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Planet Earth

The Exact Moment When New York Office Workers Start Slacking Off

D-briefBy Carl EngelkingNovember 5, 2014 12:33 AM

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People in the Big Apple are pretty productive in their mornings but social media distractions solidly take hold by lunchtime – and the rest of the day is really a wash after that. That, at least, is one observation from a new Twitter heat-map that aims to take the pulse of the bustling metropolis by analyzing New Yorkers’ Twitter activity over a 5-month timeframe. Researchers behind the map say it demonstrates that Twitter could be a valuable resource to understand human behavior in urban environments.

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In this visualization, blue is below-average Twitter volume and red/yellow is above-average.

The Heartbeat of a City

Researchers analyzed more than 6 million geolocated tweets sent from the New York City metro area between August and December 2013. Their analysis showed high and low volumes of Twitter activity followed reoccurring hourly patterns. Getting a pulse from Twitter can teach us two things: where people are, and to what extent they are either preoccupied or have time to devote to Twitter. This brings us back to New Yorkers’ work habits. In the morning, Twitter showed tiny pockets of activity in residential areas on the outskirts of downtown as people tweeted from their homes. As commuters traveled to the office, tweets congregated in Manhattan. Twitter activity was low during the morning work hours but then shot up around noon, and only really fell back down when it was time to pack it in. After the workday concluded, though, was when the tweeting really heated up. Across all the boroughs Twitter activity hits its highest levels in the evening hours, falling off again around 10 p.m. as people start going to sleep.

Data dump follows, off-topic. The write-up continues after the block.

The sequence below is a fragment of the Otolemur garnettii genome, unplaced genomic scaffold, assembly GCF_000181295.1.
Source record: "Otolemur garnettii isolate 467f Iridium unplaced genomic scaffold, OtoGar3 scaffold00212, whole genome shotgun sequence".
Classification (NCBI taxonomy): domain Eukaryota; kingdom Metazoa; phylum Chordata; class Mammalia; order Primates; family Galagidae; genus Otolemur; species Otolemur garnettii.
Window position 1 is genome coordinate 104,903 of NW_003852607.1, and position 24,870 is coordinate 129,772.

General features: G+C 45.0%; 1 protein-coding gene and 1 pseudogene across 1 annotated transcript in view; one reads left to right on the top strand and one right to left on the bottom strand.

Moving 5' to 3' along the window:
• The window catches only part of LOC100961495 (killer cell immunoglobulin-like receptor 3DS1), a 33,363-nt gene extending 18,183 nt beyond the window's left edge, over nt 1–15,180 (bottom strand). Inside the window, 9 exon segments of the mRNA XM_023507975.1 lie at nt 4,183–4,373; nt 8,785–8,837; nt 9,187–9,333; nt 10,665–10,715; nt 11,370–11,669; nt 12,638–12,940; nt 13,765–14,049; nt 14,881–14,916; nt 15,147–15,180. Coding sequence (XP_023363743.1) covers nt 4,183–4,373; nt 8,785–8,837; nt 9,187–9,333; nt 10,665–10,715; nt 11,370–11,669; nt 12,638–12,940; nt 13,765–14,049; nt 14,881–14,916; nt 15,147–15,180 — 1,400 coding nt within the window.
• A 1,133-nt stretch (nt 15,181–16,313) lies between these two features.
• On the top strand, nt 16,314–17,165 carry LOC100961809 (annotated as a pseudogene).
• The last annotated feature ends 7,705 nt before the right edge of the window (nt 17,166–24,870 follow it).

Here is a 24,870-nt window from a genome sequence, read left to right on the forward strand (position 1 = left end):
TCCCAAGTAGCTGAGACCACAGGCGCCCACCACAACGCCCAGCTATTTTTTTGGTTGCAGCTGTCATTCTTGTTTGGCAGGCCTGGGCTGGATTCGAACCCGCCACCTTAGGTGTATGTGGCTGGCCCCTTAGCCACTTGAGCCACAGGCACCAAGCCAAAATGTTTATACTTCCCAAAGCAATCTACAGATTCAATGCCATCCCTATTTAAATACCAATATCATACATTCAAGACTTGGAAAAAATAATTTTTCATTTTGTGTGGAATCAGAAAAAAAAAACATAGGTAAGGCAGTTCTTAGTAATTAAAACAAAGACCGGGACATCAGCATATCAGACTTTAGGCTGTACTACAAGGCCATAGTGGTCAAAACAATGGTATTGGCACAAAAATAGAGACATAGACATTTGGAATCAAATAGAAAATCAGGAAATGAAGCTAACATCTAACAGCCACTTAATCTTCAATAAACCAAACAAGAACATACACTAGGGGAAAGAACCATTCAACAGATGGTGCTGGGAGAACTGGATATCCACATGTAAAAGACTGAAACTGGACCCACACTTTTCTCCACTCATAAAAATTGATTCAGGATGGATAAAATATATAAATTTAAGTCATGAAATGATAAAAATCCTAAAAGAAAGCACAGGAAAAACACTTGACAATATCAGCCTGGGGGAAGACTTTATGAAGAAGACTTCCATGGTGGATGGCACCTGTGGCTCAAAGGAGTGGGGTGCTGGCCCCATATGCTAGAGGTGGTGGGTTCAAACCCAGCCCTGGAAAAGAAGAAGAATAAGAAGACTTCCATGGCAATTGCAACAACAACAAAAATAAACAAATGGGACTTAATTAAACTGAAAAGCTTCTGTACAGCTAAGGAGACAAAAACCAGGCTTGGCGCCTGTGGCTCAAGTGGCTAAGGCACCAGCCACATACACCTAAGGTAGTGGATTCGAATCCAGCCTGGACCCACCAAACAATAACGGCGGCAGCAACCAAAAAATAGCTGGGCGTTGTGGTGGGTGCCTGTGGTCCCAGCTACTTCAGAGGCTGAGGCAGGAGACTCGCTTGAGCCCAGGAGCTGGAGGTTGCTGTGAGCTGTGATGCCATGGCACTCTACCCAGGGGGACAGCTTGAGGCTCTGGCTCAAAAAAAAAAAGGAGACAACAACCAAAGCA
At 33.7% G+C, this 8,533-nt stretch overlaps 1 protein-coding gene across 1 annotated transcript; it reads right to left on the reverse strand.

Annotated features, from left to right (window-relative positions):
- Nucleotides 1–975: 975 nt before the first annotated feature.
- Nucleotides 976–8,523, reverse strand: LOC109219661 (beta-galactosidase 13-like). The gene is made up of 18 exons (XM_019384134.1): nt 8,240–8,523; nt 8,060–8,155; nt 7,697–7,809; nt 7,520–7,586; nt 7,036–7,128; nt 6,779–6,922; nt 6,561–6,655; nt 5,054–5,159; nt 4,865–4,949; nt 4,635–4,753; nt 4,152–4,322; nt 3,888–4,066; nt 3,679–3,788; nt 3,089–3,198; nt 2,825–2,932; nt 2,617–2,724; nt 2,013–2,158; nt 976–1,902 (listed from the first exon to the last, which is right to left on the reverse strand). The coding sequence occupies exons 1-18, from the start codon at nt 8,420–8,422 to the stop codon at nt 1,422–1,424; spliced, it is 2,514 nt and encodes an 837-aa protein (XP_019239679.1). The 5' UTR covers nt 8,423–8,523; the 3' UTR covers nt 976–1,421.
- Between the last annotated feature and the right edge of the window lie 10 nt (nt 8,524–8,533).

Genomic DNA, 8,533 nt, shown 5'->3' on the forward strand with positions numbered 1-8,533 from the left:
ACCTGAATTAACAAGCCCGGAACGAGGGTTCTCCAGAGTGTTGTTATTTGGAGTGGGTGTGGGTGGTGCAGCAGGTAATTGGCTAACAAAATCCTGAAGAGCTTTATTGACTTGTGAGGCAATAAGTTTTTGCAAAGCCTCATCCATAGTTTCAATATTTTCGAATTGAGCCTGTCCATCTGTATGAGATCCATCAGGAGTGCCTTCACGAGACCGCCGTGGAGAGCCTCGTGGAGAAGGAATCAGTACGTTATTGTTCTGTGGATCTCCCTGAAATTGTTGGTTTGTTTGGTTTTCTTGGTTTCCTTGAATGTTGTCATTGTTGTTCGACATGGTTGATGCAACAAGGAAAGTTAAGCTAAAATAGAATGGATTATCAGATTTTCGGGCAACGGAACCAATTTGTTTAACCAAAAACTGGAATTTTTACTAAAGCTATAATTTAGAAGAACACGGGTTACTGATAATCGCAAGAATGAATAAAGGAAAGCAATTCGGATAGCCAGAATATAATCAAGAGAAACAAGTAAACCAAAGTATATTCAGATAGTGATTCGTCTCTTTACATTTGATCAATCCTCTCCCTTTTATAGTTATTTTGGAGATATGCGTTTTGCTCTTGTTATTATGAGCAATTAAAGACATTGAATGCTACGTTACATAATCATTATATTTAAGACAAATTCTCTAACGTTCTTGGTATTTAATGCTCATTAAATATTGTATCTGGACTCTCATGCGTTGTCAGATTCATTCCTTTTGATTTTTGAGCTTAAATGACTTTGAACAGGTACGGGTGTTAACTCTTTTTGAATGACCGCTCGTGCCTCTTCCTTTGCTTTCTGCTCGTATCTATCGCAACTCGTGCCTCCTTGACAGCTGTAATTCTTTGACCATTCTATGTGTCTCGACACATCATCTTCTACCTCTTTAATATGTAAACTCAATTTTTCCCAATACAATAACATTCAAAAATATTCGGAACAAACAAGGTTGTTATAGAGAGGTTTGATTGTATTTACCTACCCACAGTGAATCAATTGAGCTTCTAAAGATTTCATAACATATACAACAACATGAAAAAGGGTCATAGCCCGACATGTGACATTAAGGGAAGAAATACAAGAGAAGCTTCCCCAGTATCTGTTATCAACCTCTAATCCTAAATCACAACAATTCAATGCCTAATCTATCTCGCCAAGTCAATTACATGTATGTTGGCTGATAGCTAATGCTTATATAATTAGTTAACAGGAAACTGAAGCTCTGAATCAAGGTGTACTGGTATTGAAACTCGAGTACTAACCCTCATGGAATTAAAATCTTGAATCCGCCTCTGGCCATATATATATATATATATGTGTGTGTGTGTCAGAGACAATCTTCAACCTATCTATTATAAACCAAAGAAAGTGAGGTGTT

Other Patterns Revealed

Researchers’ analysis also revealed a few other insights about New Yorkers’ behavior. For example, on Sundays Twitter activity in Central Park reached a peak that was not observed on any other day. Twitter activity from Lower Manhattan to Brooklyn on Sundays at 2 a.m. reflected the thriving nightlife. The analysis also showed spikes in Twitter activity as people arrived and waited at transportation hubs, the Statue of Liberty and the Meadowlands Sports Complex for the big football game on Sundays.

What’s in a Tweet?

So what does this all mean? Tracking the movements of large populations of people has been hampered by the lack of large-scale data flows of people and their activities. Now, Twitter is making that much more possible. Researchers say Twitter can shed light on the behavior of society, but it can also be a crucial tool for planners and designers with an eye on making cities safer and more efficient. Twitter data can help us rethink the way people move and interact within their urban environments. Twitter: the social media platform that continues to prove you can tell one hell of a story in 140 characters or less.

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